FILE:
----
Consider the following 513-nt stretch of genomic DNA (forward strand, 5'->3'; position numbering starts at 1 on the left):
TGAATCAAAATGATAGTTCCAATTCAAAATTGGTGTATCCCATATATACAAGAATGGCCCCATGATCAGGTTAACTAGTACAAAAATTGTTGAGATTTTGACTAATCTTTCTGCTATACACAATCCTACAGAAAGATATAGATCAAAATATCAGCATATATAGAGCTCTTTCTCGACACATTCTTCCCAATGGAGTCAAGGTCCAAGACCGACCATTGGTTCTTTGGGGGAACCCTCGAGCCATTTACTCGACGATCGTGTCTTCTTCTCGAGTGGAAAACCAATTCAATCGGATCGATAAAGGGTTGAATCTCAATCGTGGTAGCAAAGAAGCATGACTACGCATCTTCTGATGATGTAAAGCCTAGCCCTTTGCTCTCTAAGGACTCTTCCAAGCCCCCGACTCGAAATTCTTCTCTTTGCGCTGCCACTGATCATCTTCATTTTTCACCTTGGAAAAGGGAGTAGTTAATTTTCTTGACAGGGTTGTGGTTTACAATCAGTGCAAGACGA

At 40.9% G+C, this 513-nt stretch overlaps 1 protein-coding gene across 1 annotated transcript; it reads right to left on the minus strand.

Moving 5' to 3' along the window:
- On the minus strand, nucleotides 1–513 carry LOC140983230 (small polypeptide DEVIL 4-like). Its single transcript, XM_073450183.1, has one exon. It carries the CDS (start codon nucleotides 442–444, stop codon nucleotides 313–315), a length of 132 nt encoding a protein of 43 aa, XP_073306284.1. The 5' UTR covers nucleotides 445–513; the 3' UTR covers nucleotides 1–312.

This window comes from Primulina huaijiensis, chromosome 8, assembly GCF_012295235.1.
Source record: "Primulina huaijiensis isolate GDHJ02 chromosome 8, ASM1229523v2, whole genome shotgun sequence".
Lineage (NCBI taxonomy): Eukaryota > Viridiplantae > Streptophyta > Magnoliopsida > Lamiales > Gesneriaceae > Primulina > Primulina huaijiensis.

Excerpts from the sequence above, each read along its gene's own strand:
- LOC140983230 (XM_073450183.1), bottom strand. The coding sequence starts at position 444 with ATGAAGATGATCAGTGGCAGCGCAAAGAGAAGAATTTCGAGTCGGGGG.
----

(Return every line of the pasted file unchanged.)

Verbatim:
Consider the following 513-nt stretch of genomic DNA (forward strand, 5'->3'; position numbering starts at 1 on the left):
TGAATCAAAATGATAGTTCCAATTCAAAATTGGTGTATCCCATATATACAAGAATGGCCCCATGATCAGGTTAACTAGTACAAAAATTGTTGAGATTTTGACTAATCTTTCTGCTATACACAATCCTACAGAAAGATATAGATCAAAATATCAGCATATATAGAGCTCTTTCTCGACACATTCTTCCCAATGGAGTCAAGGTCCAAGACCGACCATTGGTTCTTTGGGGGAACCCTCGAGCCATTTACTCGACGATCGTGTCTTCTTCTCGAGTGGAAAACCAATTCAATCGGATCGATAAAGGGTTGAATCTCAATCGTGGTAGCAAAGAAGCATGACTACGCATCTTCTGATGATGTAAAGCCTAGCCCTTTGCTCTCTAAGGACTCTTCCAAGCCCCCGACTCGAAATTCTTCTCTTTGCGCTGCCACTGATCATCTTCATTTTTCACCTTGGAAAAGGGAGTAGTTAATTTTCTTGACAGGGTTGTGGTTTACAATCAGTGCAAGACGA

At 40.9% G+C, this 513-nt stretch overlaps 1 protein-coding gene across 1 annotated transcript; it reads right to left on the minus strand.

Moving 5' to 3' along the window:
- On the minus strand, nucleotides 1–513 carry LOC140983230 (small polypeptide DEVIL 4-like). Its single transcript, XM_073450183.1, has one exon. It carries the CDS (start codon nucleotides 442–444, stop codon nucleotides 313–315), a length of 132 nt encoding a protein of 43 aa, XP_073306284.1. The 5' UTR covers nucleotides 445–513; the 3' UTR covers nucleotides 1–312.

This window comes from Primulina huaijiensis, chromosome 8, assembly GCF_012295235.1.
Source record: "Primulina huaijiensis isolate GDHJ02 chromosome 8, ASM1229523v2, whole genome shotgun sequence".
Lineage (NCBI taxonomy): Eukaryota > Viridiplantae > Streptophyta > Magnoliopsida > Lamiales > Gesneriaceae > Primulina > Primulina huaijiensis.

Excerpts from the sequence above, each read along its gene's own strand:
- LOC140983230 (XM_073450183.1), bottom strand. The coding sequence starts at position 444 with ATGAAGATGATCAGTGGCAGCGCAAAGAGAAGAATTTCGAGTCGGGGG.